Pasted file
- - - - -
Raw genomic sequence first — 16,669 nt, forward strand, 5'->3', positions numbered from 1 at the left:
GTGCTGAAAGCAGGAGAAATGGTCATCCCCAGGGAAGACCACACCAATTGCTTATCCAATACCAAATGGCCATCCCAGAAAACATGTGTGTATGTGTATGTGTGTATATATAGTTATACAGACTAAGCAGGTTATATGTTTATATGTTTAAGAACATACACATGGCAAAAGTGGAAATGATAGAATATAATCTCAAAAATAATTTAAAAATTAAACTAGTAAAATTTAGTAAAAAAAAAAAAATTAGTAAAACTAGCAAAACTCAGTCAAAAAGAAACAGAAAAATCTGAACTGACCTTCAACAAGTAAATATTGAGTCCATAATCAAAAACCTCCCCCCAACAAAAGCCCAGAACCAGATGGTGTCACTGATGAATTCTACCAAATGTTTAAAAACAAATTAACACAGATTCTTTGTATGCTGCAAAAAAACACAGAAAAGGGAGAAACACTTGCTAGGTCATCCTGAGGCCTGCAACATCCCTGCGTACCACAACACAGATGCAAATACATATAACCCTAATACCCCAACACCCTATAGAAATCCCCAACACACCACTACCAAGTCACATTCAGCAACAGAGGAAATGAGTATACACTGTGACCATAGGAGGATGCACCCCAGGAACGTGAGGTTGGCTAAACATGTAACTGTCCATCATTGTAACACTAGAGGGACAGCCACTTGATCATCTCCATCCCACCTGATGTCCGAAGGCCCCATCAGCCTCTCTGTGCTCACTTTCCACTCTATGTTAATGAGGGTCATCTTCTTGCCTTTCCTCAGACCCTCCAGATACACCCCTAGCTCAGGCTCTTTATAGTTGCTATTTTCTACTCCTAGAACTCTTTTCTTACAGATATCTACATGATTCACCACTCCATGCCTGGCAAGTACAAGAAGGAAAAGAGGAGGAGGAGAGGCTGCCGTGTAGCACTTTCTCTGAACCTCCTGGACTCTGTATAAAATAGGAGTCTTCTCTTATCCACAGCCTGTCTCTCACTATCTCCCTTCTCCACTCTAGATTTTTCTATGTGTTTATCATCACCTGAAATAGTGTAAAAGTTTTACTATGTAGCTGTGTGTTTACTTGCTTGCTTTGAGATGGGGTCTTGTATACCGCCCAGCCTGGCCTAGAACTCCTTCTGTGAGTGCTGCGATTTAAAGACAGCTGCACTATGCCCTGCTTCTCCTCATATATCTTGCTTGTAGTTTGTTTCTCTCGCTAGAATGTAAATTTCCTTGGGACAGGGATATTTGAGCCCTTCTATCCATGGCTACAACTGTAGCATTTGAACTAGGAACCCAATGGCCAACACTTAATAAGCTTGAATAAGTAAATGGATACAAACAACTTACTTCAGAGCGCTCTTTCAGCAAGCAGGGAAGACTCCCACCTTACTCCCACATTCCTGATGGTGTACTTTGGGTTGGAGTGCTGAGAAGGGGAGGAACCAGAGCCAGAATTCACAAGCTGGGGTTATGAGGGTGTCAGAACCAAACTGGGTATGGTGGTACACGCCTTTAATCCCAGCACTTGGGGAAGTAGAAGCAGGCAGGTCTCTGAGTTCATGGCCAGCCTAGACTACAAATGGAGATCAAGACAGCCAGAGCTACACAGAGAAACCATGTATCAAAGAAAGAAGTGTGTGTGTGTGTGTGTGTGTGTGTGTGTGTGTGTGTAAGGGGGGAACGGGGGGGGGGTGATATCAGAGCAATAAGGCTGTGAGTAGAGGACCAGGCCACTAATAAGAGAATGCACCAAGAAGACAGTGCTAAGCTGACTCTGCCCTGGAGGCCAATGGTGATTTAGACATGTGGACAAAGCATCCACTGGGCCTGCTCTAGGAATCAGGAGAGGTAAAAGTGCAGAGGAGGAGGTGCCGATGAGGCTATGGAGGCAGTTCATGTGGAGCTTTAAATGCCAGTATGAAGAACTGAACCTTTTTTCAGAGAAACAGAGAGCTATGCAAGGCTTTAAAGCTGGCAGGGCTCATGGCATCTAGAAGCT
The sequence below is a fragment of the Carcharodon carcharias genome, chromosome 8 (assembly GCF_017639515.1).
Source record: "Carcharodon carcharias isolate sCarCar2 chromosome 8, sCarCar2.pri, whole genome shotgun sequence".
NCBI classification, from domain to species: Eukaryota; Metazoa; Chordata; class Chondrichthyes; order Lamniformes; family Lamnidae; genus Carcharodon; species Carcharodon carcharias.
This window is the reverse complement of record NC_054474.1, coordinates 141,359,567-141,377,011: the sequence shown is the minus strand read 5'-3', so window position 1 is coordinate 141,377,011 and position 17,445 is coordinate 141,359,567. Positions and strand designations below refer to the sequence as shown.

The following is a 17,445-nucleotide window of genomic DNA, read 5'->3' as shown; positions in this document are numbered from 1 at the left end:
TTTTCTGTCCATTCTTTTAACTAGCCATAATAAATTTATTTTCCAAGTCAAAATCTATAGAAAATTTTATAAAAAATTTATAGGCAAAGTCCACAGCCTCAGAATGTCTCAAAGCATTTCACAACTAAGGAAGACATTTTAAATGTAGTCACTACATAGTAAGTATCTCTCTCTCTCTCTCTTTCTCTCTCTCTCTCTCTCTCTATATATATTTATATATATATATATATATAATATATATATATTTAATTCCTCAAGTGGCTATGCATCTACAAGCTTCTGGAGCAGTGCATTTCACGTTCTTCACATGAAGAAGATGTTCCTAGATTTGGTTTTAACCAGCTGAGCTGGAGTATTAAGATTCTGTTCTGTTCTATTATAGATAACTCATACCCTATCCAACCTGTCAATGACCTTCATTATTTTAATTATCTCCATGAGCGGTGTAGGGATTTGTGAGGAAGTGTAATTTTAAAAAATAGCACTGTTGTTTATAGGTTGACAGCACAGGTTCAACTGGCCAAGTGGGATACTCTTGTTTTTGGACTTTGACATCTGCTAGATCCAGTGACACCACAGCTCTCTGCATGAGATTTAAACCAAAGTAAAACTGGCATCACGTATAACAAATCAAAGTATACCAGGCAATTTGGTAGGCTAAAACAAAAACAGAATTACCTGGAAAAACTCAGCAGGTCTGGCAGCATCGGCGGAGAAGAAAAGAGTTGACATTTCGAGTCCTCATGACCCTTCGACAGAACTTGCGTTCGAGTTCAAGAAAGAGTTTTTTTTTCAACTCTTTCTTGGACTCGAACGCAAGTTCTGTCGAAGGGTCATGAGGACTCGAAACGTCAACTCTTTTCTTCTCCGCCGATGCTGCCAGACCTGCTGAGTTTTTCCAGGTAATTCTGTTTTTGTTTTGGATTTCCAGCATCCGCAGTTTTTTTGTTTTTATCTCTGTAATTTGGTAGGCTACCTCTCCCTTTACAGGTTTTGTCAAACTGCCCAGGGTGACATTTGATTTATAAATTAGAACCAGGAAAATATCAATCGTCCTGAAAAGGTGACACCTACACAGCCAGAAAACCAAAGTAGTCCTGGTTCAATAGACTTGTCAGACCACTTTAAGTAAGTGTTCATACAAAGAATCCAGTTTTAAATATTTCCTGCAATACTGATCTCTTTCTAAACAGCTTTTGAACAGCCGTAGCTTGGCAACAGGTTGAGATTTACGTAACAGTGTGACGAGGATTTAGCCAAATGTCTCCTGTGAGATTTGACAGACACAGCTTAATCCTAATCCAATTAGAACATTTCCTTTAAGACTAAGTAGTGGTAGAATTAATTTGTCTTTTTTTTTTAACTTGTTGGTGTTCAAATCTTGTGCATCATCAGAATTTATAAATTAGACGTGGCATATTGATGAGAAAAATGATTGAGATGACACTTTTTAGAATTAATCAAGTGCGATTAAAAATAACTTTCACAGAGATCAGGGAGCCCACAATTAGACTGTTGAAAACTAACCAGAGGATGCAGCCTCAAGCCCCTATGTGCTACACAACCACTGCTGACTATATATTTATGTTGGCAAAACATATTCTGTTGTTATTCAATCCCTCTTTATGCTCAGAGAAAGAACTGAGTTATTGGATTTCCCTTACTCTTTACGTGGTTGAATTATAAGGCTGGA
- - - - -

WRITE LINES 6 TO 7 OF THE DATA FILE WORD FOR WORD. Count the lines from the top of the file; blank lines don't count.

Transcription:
This window is the reverse complement of record NC_054474.1, coordinates 141,359,567-141,377,011: the sequence shown is the minus strand read 5'-3', so window position 1 is coordinate 141,377,011 and position 17,445 is coordinate 141,359,567. Positions and strand designations below refer to the sequence as shown.

The following is a 17,445-nucleotide window of genomic DNA, read 5'->3' as shown; positions in this document are numbered from 1 at the left end: